Dale is a Troy resident since 1988 and and works in the GMPT Cranktrain Analysis department analyzing crankshafts and piston pins. He also writes occasional auto-related articles for the GM Fastlane blog.
http://fastlane.gmblogs.com/?p=6178 Northstar Engine - Long may you run!
http://fastlane.gmblogs.com/?p=6474 2012 Chevy Sonic - Take Two, They're Small (but Sweet!)
http://fastlane.gmblogs.com/?p=6630 Sonic Boom Forecast
http://fastlane.gmblogs.com/?p=6714 Captured Test Fleet SWAT Team - Sweating the Details
Dale has worked in the transportation industry since 1979 at Caterpillar and GM. He’s a 26-year member of SAE, the professional society for mobility engineers. His opinions come from his life and work experiences and are not the official position of General Motors.
He holds a BSME and MSME from Purdue University, two U.S. patents and has five more pending. Like auto mechanics and most small business owners, engineers solve problems for a living with data, logic, creativity and common sense.
His first article about the Northstar engine gave him a new appreciation for how difficult it is to write a good news story. Hours of preparation, checking sources and getting photo permissions went into an article that is read in a few minutes. Since then he’s gotten the Fastlane recipe down and can do it quicker. He enjoys writing about his profession and it feels good to give back to the company that has put bread on his family’s table since 1984.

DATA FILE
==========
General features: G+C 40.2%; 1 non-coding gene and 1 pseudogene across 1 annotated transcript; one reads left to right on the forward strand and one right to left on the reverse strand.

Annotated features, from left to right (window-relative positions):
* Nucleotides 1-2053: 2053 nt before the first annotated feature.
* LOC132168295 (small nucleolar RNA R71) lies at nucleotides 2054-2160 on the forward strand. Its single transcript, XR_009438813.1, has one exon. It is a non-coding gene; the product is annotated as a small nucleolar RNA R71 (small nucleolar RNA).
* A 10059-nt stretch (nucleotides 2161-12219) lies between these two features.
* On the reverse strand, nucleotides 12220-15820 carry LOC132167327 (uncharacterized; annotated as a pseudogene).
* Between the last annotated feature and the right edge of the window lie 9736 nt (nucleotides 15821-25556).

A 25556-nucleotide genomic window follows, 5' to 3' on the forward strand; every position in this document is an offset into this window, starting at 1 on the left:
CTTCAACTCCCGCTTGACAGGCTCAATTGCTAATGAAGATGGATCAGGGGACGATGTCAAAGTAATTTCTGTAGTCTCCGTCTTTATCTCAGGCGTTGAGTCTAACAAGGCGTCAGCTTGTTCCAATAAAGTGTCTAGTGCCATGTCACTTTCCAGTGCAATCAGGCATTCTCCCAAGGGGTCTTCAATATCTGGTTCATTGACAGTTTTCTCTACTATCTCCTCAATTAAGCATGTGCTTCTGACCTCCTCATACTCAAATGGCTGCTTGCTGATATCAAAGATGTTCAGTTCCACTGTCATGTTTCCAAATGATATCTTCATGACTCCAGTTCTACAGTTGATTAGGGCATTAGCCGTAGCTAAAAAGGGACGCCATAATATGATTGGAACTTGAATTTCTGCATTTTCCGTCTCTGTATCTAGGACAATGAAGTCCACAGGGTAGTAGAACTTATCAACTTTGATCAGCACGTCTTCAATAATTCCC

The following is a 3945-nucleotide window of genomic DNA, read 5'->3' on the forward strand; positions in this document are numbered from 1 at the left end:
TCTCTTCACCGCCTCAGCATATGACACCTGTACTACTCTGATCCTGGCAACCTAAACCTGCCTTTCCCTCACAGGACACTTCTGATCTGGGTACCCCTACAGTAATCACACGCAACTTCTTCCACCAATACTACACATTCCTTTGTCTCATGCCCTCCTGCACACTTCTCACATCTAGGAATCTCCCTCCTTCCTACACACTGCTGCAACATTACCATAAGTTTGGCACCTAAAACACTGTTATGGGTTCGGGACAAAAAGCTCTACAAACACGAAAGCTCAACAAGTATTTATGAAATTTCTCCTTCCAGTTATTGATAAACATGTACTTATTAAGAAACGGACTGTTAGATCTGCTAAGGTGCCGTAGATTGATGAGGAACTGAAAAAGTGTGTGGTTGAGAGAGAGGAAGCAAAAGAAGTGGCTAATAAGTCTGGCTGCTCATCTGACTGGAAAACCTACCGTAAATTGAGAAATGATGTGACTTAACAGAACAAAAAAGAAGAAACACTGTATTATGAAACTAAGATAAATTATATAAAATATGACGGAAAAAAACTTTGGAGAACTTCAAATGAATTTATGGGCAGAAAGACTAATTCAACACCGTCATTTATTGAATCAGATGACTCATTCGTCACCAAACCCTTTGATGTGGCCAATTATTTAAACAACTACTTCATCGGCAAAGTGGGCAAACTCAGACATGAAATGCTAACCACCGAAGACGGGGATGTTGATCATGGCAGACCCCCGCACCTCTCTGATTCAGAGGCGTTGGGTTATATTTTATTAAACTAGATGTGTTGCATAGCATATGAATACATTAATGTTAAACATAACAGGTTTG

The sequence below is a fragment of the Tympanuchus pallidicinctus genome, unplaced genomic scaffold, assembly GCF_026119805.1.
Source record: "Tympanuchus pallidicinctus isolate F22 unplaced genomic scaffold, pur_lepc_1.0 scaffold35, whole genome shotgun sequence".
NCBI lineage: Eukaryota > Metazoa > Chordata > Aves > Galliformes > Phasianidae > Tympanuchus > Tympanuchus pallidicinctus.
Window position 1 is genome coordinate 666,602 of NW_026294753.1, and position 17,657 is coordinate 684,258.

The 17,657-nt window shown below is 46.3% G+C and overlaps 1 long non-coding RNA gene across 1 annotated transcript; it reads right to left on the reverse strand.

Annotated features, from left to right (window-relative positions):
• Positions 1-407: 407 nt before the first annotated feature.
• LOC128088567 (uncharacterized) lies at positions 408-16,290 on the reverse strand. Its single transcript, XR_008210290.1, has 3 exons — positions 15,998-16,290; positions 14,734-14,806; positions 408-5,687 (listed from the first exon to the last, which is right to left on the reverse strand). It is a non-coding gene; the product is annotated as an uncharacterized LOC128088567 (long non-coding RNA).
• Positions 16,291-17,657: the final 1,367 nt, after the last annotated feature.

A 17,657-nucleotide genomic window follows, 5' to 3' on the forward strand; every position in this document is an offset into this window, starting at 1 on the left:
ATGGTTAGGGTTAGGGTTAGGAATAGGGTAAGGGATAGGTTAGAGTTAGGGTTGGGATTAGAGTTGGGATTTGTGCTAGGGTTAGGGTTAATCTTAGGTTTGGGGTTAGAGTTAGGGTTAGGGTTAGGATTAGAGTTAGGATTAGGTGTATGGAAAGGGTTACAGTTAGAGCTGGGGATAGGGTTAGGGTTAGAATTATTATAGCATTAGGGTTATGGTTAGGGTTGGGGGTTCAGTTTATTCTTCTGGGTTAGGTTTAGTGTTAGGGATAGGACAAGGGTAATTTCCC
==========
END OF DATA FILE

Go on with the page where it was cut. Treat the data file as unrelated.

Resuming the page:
One does not have to be an expert in a particular field to spot wasteful spending. One of Dale's pet peeves is a separate tax for each expense. Another is the wasting of Other People's Money with no accountability (e.g., the Troy Council spending U.S. taxpayer money for the Transit Center when there was a lower cost alternative to fix up what we have in Birmingham) or the mandating of spending from the top with no funding.
Private sector people have a profit motive that causes them to want to solve problems. Unfortunately in the public sector, many have no real desire to solve the problem because keeping it open keeps them in power.
Raised in the United Methodist Church, Dale helped plant Troy’s Kensington Community Church in 1990. He was ordained an Orthodox Presbyterian Church deacon in 2001 after a year’s training in the Westminster Catechism and church history.
Now a member of a large evangelical Protestant church, he has an appreciation for all branches of the historic Christian faith (Catholic, Orthodox, and Protestant) and other faiths which share many of the same principles. He supports freedom of religion and defends the open forum for all beliefs that America has long enjoyed.